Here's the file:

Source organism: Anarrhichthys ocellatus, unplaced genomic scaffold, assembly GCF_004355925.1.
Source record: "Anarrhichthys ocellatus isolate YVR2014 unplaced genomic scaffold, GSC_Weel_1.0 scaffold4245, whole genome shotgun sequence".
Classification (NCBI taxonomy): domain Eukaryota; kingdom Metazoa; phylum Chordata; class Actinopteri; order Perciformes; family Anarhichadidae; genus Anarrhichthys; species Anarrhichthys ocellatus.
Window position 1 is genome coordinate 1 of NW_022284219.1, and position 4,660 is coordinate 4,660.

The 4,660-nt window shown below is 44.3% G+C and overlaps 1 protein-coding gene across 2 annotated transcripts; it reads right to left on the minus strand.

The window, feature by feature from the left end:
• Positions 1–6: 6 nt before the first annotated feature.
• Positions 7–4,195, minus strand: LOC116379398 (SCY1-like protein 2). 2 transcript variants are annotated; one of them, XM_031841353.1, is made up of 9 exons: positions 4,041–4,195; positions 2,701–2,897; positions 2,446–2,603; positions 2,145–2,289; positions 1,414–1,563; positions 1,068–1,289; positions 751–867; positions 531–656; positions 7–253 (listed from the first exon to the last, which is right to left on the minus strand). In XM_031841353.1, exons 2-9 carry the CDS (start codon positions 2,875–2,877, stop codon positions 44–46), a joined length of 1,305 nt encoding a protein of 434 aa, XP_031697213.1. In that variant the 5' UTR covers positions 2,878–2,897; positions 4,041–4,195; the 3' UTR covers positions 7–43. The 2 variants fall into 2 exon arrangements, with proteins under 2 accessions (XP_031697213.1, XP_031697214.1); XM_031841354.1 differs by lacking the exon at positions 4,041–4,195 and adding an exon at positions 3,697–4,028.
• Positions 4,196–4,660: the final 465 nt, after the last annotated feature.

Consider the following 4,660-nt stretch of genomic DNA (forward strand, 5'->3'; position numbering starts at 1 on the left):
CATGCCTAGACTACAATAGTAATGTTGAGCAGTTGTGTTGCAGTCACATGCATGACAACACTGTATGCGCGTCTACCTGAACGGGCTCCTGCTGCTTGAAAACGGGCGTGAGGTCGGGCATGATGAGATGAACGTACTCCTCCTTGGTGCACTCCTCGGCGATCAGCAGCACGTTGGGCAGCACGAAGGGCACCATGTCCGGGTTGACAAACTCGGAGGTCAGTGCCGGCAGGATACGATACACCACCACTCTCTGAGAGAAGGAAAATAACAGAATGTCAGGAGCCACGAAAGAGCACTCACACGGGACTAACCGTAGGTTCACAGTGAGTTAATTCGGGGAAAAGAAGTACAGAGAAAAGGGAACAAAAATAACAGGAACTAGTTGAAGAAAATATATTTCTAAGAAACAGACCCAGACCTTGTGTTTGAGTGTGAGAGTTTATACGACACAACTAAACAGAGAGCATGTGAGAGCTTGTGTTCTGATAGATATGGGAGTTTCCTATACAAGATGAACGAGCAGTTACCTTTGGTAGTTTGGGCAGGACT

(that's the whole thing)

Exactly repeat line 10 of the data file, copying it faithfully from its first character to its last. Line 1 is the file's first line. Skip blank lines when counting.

Consider the following 4,660-nt stretch of genomic DNA (forward strand, 5'->3'; position numbering starts at 1 on the left):